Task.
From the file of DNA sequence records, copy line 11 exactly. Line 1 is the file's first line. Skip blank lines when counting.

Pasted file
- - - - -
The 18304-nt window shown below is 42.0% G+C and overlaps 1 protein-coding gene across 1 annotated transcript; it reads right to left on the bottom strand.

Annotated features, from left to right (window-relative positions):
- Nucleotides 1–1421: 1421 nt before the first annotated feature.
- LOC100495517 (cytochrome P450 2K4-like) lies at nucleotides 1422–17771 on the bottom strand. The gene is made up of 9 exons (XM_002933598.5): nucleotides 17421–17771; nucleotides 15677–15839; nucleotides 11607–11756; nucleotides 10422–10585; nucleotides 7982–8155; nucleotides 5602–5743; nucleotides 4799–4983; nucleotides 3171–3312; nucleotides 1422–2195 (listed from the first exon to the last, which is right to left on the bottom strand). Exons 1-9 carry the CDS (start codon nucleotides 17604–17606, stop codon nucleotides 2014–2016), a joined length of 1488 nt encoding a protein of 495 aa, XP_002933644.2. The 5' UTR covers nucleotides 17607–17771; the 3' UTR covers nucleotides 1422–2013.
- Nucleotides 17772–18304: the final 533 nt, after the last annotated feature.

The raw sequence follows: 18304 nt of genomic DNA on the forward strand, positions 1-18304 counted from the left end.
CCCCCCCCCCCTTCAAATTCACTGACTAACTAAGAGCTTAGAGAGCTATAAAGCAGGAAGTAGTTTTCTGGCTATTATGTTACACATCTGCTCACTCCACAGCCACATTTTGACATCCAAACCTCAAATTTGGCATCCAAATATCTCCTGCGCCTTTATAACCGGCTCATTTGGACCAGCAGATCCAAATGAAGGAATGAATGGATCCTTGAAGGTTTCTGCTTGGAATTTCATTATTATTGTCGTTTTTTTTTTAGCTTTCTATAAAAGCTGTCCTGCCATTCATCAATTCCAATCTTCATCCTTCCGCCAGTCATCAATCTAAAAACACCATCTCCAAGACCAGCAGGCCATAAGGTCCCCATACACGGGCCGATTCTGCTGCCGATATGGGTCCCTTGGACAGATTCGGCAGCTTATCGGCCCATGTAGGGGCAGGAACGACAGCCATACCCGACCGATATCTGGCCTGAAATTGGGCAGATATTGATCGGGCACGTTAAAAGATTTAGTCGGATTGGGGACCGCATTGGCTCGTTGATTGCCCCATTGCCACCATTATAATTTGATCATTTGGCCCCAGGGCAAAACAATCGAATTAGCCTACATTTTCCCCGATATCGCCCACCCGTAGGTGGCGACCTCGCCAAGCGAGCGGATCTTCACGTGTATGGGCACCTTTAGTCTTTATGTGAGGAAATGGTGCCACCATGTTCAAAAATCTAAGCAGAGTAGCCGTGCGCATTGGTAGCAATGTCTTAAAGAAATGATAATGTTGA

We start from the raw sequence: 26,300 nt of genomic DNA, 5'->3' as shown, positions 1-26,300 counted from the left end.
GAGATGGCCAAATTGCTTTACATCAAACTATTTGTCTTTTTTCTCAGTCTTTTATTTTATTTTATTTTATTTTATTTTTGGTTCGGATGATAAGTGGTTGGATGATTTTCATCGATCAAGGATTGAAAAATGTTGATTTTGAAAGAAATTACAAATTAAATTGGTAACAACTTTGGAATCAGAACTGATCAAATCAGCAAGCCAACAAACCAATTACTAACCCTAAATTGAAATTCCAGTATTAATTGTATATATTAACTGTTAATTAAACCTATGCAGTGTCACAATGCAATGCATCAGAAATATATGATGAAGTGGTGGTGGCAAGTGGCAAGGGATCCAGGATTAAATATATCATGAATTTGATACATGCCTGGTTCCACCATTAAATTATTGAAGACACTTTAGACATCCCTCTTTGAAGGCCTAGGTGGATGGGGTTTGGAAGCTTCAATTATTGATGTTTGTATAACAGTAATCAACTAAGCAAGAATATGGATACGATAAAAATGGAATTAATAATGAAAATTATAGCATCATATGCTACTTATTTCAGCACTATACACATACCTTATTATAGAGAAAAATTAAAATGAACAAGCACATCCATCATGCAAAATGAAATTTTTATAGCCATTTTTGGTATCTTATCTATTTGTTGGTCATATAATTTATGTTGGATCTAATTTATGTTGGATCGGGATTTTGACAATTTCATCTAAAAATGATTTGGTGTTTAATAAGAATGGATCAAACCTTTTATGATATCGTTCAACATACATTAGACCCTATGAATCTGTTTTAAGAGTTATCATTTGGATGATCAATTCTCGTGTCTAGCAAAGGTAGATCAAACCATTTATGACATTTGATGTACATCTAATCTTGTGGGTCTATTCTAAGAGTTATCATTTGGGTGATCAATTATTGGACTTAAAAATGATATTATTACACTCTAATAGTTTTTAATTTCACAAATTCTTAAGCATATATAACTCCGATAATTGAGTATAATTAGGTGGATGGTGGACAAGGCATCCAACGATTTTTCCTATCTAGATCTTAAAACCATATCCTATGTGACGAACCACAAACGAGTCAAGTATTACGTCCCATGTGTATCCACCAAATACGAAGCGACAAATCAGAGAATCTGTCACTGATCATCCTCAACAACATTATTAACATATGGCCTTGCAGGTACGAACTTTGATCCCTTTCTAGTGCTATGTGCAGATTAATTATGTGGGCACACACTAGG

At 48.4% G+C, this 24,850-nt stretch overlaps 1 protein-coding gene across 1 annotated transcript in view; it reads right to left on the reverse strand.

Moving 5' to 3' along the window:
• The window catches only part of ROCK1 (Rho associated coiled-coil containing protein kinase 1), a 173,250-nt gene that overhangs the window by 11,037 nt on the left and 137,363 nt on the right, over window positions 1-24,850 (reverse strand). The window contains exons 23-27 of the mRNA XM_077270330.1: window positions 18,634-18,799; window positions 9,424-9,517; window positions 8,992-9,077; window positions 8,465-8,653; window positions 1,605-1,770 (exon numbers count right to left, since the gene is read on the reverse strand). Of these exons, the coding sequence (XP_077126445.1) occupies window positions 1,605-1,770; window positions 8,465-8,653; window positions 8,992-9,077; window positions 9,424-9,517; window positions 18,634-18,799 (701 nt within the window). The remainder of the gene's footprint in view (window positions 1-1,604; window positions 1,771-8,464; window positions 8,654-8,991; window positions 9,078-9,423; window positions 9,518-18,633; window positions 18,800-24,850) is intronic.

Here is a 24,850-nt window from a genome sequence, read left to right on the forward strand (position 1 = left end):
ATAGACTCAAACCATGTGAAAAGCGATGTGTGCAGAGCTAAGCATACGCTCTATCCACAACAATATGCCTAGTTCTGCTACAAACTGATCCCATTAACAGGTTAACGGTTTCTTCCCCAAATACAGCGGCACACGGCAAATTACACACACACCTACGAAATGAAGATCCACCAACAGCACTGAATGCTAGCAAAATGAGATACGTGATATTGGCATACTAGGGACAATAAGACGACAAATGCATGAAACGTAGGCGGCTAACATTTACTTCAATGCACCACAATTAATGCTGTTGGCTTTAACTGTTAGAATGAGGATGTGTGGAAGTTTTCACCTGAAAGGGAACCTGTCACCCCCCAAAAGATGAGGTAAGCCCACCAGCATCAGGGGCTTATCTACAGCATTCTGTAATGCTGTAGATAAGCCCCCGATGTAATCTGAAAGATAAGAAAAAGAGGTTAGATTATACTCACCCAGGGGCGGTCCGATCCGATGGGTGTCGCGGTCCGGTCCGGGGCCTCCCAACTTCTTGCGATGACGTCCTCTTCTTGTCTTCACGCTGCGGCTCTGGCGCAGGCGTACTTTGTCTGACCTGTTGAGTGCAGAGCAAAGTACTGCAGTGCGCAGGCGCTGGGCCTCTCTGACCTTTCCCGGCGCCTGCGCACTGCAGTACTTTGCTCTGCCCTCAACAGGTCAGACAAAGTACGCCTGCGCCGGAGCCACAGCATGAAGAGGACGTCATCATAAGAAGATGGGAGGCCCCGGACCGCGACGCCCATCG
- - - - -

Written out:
Moving 5' to 3' along the window: